Summary: Mary Shelley’s Frankenstein and Edgar Allan Poe’s Tell Tale Heart

Mary Shelley’s Frankenstein and Edgar Allan Poe’s Tell Tale Heart present minds in distress, the state of severe anxiety or strain, which is distinguished through the state of the narrators’s appearance when committing murder and creating a monster; both by choice, however denying the reality of their choices in fear, or distress. Throughout the 19th century novel, Tell Tale Heart, the protagonist is seen to be in a unrelenting appearance of distress towards the old man; more towards the ‘pale blue eye’ he holds.

It is not shared thoroughly why his hatred for the eye is so immersed, however it is claimed that the eye, hypothetically, has aberrant powers, making the narrator’s ‘blood run cold’ that then foretells there will be a further negative occurrence between the two characters.

With the following novel, again in the 19th century, Frankenstein is recognised for Dr Frankenstein’s mind being in distress, pacing through the novel as he journeys with his life and the progression of science and manipulation of human nature; the fight between science and religion - you find Frankenstein’s work of creating not only one monster, but almost a second, was exorbitantly against the norms of a Pre-Victorian society and a huge development of science.

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Furthering not only to Dr Frankenstein’s mind being in distress but also the monster as he finds his way of life, coming to terms that he is not socially accepted in society by the way he is perceived from first glance as you witness on page 137: ‘Who can describe their horror and consternation on beholding me? Agatha fainted, and Safie, unable to attend her friend, rushed out of the cottage.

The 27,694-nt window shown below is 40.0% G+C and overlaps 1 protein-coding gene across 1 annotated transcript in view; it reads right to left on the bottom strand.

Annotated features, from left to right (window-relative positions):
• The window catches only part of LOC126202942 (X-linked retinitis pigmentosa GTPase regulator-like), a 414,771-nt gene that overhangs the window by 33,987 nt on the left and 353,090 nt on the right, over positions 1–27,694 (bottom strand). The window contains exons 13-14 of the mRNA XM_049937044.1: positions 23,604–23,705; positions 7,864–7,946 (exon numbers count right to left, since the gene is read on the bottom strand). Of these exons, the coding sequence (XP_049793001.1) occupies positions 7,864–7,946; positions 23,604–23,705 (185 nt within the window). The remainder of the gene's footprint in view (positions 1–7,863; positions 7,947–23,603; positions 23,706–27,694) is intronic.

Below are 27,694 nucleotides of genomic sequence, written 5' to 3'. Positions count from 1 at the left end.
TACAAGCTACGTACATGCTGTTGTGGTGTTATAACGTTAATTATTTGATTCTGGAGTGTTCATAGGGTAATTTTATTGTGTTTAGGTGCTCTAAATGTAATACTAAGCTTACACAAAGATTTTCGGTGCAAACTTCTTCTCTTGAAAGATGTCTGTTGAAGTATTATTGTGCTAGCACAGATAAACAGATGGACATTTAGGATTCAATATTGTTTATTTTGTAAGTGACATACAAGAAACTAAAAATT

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’ As the character Delacey was blind, he was unable to judge by looks, unlike the others who were quick to exaggerate their thoughts on the “monster” in front of them, declaring that you are in-fact judged firstly by appearance rather than personality. This thus steering him to perpetrate the act of murder due to the amplified distress of being physically and mentally attacked.

Beginning with the earliest novel, Tell Tale Heart, there is a clear neurotic aura as Poe commences with “nervous – very, very dreadfully nervous I had been and am;”. To which further speaks of it’s similarity to a disease that is taking control over his body. The exaggerated repetition of ‘nervous’ and ‘very’, amplified by the plosive ‘v’ sound, puts forward the readers depiction that he is in fact, highly distressed in both present and past times, suggesting that he has been ‘distressed’ for quote some time. Therefore the reader begins to question the reason towards the distress of the protagonist. Personally I believe that this could propose that anxiety, or distress, resembles having an uncontrollable disease (as it is said to have taken control over his body) that is experienced to be something that can not be stopped, unless treated with professional help; illustrating to the reader that what is occurring is serious and is considered abnormal. Also, the length of the short story itself suggests that pain and distress is short minded and can be stopped, however consequences of your actions in which you see at the end are long term as we clearly see by the narrator being arrested, willingly due to the distress of a heavy guilty conscience.

You can note the way that the narrators heightened sense of hearing is what drives the narrator to confess his crime. Although the narrator tells us that he managed to convince them that he had no involvement in the disappearance of the old man, he begins to hear something that he cannot ignore: “Oh God! what could I do? I foamed –I raved –I swore! I swung the chair upon which I had been sitting, and grated it upon the boards, but the noise arose over all and continually increased. It grew louder –louder –louder”.

Thus hearing this forces the narrator to confess due to being unable to ignore the loudening sound of his own guilt and crime. The emphasis of the tone and repetition of ‘louder’ allows the reader to truly feel his guilt, the plosive ‘d’ sounds symbolising the beats of a heart, targeting the reader in their own mind, putting them on edge with nerves as they continue to read on. Furthermore the narrator's inability to tell the story 'calmly' suggests his lunacy.

Updated: Feb 02, 2024
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Summary: Mary Shelley’s Frankenstein and Edgar Allan Poe’s Tell Tale Heart. (2024, Feb 02). Retrieved from

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